Loyola University Maryland

Department of Classics

Current Offerings

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Classes Offered Fall 2015

Language Courses

Latin Courses

LT 102-Introductory Latin I- Section 01
MW 4:30-5:45pm – Mr. Robert Wright
An enriched beginning course, intended for students with no previous knowledge of the language, which emphasizes grammar, syntax, vocabulary, and reading of easy passages from Latin authors. An introduction to the literature and culture of Rome. (Fall only)

LT 102-Introductory Latin II-Section .01
MW 6:00-7:30pm - Mr. Robert Wright
A continuation of Latin 101 or for students with some high school background in Latin (placement through a placement test). Prerequisite: LT 101 or equivalent. Counts for: classics minor

LT 103-Intermediate Latin-Section .01
MWF 2-2:50 pm - Dr. Dustin Dixon
A continuation of Latin 102 or for students with some high school background in Latin (placement through a placement test). Prerequisite: LT 102 or equivalent. Counts for: Language requirement, classics major, classical civilization major, classics minor

LT 104–Latin Golden Age Prose and Poetry-Section .01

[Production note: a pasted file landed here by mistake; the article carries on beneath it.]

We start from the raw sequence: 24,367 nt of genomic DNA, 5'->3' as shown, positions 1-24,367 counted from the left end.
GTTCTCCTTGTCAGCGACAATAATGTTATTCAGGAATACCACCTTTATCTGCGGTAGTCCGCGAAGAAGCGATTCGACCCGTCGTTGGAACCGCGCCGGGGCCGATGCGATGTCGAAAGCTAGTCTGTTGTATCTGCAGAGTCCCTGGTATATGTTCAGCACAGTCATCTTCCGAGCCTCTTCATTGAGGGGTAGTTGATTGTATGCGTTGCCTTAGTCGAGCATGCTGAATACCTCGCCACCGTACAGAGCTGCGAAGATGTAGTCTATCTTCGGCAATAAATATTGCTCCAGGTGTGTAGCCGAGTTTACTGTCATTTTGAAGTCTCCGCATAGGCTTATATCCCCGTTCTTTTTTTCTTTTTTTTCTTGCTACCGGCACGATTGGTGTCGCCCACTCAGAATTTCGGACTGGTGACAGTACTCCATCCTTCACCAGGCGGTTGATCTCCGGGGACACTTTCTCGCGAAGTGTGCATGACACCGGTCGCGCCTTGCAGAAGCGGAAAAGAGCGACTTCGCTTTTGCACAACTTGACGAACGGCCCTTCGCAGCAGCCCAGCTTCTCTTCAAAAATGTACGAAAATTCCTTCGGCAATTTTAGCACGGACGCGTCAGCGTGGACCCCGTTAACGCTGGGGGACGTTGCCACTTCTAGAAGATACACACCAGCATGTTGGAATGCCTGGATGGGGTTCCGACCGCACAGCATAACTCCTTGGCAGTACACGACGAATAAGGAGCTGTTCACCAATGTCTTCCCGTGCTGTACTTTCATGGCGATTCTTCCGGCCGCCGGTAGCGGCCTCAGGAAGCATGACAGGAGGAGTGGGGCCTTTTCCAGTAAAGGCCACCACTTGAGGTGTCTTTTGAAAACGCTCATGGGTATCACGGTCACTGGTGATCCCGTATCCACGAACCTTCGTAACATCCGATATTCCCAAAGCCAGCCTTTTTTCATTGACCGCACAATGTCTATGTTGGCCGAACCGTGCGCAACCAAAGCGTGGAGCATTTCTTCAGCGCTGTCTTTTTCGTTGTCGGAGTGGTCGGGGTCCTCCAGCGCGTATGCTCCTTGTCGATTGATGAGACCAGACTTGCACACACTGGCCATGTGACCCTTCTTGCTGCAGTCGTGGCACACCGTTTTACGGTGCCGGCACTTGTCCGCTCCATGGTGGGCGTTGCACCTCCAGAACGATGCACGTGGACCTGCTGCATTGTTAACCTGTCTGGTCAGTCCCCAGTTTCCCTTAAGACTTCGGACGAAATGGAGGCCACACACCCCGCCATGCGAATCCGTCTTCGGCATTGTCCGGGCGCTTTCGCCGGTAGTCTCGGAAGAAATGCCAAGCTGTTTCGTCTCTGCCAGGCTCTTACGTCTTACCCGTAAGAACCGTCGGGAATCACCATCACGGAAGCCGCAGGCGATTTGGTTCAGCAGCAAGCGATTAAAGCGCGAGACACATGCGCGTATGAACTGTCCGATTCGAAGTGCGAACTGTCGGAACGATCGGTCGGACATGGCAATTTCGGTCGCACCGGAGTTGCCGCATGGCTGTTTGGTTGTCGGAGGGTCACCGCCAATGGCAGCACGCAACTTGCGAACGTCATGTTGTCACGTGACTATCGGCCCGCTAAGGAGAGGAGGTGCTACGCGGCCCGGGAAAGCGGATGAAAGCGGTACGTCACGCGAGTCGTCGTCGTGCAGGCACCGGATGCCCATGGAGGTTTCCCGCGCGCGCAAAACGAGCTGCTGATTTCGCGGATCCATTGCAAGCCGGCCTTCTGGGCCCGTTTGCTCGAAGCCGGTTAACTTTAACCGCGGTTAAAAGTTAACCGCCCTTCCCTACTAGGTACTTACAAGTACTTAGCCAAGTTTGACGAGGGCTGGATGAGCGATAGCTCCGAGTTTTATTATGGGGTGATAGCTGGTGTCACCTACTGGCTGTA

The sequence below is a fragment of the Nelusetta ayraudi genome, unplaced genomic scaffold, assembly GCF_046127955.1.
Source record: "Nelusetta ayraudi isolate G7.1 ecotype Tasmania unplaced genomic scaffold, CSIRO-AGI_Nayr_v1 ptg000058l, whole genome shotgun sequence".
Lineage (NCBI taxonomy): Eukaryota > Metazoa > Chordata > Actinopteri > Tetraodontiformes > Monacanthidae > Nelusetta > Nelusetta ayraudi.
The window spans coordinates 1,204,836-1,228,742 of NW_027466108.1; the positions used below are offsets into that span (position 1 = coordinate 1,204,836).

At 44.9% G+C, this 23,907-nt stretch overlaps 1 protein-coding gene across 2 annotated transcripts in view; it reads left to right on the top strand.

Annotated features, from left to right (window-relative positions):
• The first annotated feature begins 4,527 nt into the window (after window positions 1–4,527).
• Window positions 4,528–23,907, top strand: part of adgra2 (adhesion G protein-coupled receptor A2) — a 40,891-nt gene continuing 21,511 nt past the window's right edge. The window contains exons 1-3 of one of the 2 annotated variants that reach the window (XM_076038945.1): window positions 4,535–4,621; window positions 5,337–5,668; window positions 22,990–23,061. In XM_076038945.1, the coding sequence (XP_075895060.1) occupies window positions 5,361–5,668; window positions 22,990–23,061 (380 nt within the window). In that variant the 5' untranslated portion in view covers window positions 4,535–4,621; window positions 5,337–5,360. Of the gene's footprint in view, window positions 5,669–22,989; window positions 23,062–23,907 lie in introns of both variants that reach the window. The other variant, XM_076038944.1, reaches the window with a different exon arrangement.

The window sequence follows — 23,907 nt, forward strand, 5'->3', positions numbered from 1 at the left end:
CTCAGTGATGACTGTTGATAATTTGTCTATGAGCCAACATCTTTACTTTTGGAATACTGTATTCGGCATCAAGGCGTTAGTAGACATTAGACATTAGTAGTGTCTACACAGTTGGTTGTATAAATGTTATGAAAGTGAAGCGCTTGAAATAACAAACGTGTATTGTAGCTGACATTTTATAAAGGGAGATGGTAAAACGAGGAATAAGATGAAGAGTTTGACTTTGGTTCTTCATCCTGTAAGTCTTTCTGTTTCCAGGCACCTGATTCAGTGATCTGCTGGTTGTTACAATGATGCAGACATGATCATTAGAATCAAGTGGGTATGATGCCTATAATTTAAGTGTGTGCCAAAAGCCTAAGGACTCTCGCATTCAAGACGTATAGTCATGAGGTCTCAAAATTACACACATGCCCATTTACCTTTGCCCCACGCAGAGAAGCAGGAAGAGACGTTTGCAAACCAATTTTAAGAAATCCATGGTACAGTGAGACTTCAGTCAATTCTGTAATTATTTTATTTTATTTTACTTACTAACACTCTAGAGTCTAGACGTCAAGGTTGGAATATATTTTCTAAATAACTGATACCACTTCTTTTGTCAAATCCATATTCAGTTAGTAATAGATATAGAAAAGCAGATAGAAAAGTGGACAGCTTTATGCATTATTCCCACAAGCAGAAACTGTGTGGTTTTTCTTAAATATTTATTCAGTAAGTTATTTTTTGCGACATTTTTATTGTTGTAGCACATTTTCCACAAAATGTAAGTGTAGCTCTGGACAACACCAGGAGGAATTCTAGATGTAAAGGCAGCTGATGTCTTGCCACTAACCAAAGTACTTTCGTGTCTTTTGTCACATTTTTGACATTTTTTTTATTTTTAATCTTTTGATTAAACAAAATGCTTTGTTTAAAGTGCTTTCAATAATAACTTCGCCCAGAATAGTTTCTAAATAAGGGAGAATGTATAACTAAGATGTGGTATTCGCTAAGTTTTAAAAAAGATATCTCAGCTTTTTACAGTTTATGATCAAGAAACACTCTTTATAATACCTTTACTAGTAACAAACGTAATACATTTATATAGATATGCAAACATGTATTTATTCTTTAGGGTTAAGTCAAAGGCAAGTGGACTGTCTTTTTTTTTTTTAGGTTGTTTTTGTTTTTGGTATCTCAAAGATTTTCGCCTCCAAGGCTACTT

MWF 1:00-1:50 pm - Dr. Thomas McCreight
The first Latin reading course in which students complete the grammar textbook and begin to read continues passages of Latin from the golden age of Latin prose and poetry.  Prerequisite: LT 103 or equivalent. Counts for: language requirement, classics major, classical civilization major, classics minor

LT 200–Latin Sight Reading-Section .01
TBD – Dr. Thomas McCreight
Reading of selected texts in Latin "at sight" or without preparation. May be repeated four times for credit. (Pass/Fail)

LT 300 –Latin Prose Composition-Section .01
MW 3:00-4:15 pm - Dr. Thomas McCreight
Exercises in the translation of sentences and connected passages into felicitous Latin prose. Development of knowledge of correct, idiomatic expression in written Latin.

LT 340–Roman Comedy-Section .01
MWF 12:00-12:50 pm - Dr. Robert Miola
An examination of selected plays of Plautus and Terence, along with notice of their precursors, backgrounds, and some descendants. Students study the language of the plays and also learn to appreciate them as hilarious, artful, and living theatre.

Greek Courses

GK 101-Introductory Greek I-Section .01
MWF 10-10:50 am-Dr. Dustin Dixon
An enriched beginning course, intended for students with no previous knowledge of the language, which emphasizes grammar, syntax, and vocabulary through extensive reading of easy passages from Greek authors. An introduction to the literature and culture of Athens. (Fall only)